Education Theory Reading Network
A platform for discussion centered around issues in education theory - all welcome
|A School of Education research event|
|Date||10 March 2021|
|Time||12:00 to 13:00|
|Provider||School of Education|
|Intended audience||Academic staff and students|
|Registration information||Contact the event organise for the meeting link and a copy of the article|
At the last meeting we discussed the Derry article about social epistemology and inferentialism, finding it to be a really interesting and revealing paper. From this we decided to read more Derry and chose the below paper for this meeting on 10th March.
This is taking the starting focus on social epistemology in a very interesting new direction; to a new view of Vygotksy and rationality with education implications that links with the Hegelian influenced contemporary neo-pragmatist thinking of Brandom. It would be really good if you could read the paper and come to the next meeting.
Derry, J. (2008) Abstract rationality in education: from Vygotsky to Brandom. Stud Philos Educ (2008) 27:49–62. DOI 10.1007/s11217-007-9047-1
Abstract rationality has increasingly been a target of attack in contemporary educational research and practice and in its place practical reason and situated thinking have become a focus of interest. The argument here is that something is lost in this. In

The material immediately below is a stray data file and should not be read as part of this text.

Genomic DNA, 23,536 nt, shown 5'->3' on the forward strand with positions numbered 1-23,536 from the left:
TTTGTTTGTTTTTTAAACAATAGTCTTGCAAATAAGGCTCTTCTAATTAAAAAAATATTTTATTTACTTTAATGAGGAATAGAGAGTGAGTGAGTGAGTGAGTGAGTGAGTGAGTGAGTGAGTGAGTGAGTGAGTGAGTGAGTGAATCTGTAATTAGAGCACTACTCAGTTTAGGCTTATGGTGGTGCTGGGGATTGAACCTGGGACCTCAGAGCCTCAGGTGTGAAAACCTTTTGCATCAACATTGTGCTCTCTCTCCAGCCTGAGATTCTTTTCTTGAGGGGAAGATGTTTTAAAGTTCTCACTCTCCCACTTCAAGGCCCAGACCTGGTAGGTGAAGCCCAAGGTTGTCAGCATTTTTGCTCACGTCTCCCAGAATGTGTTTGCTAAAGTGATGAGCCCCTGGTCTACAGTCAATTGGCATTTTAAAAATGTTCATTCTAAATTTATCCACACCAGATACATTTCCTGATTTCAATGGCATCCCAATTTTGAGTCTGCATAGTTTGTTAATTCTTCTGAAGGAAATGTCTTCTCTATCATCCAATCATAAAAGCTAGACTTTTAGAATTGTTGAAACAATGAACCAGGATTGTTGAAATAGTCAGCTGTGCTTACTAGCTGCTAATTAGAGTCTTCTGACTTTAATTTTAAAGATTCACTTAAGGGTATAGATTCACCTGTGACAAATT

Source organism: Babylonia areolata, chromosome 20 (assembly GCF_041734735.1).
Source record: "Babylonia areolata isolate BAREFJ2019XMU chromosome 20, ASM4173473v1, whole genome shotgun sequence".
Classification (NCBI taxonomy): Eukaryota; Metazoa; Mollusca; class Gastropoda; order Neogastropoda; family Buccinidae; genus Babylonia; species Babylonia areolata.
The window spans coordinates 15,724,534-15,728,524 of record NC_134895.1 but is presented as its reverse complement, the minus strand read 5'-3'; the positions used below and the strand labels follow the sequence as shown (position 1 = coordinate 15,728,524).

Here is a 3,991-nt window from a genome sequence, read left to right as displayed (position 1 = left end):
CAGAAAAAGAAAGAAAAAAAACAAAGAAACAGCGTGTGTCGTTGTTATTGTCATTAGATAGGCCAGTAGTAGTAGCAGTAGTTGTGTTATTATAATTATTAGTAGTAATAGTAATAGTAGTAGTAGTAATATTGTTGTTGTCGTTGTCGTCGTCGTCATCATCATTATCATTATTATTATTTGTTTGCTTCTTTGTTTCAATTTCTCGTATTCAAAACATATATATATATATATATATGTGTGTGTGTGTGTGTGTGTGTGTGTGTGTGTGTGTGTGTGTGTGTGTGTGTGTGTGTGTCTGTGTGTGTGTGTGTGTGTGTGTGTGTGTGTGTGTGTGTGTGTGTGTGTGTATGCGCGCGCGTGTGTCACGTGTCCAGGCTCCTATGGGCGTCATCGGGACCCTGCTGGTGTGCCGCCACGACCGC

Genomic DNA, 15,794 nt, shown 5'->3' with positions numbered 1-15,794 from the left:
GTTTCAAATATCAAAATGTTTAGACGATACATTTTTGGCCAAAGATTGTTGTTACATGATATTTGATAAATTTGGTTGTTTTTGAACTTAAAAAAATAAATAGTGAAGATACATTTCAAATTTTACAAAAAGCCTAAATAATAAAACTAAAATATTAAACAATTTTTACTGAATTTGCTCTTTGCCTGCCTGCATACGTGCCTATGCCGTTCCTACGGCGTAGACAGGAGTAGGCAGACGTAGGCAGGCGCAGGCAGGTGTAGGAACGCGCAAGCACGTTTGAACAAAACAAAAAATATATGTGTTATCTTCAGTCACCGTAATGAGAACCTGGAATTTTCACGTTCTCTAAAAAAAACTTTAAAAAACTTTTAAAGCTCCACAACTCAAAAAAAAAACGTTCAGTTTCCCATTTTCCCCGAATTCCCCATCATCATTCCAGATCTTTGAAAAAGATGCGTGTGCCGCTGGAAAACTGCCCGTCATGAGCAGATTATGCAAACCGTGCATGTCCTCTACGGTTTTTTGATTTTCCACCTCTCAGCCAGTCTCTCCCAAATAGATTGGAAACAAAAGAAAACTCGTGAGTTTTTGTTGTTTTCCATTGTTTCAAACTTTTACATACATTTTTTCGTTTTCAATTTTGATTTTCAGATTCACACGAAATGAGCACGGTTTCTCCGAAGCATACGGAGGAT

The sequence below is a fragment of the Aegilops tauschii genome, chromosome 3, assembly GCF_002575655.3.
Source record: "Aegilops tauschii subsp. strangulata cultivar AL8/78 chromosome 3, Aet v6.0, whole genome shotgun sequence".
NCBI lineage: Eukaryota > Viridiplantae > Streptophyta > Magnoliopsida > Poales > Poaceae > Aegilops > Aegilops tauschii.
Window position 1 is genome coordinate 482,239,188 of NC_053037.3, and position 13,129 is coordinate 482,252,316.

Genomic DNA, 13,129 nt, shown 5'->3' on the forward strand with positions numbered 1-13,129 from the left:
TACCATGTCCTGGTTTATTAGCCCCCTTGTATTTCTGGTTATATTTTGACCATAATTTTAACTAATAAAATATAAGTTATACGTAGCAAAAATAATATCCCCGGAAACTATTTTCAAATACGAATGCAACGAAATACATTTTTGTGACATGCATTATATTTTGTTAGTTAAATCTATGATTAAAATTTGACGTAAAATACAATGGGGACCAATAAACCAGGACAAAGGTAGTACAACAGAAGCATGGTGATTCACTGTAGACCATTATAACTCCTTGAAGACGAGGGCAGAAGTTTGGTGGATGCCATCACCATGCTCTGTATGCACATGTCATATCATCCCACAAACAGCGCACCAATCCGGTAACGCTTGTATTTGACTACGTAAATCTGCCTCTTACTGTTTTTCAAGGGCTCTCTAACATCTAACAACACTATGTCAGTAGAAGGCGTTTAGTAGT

illustrating how we might think about the issue, this paper makes a response to the charge that as a result of his commitment to the ‘Enlightenment project’ Vygotsky holds abstract rationality as the pinnacle of thought. Against this it is argued that Vygotsky had a far more sophisticated appreciation of reason and of its remit. The paper proceeds first by examining the picture of Vygotsky that is presented in the work of James Wertsch, and especially his
claim that Vygotsky was an ambivalent rationalist, goes on to provide an account of Vygotsky that corrects this picture, and develops this in the light of the work of Robert Brandom, who shares Vygotsky’s inheritance of Hegel. The conclusion towards which this piece points is that the philosophical underpinnings of Vygotsky’s work provide a radically different idea of rationality and epistemology from that characterised as abstract rationality and that this has significance for education studies.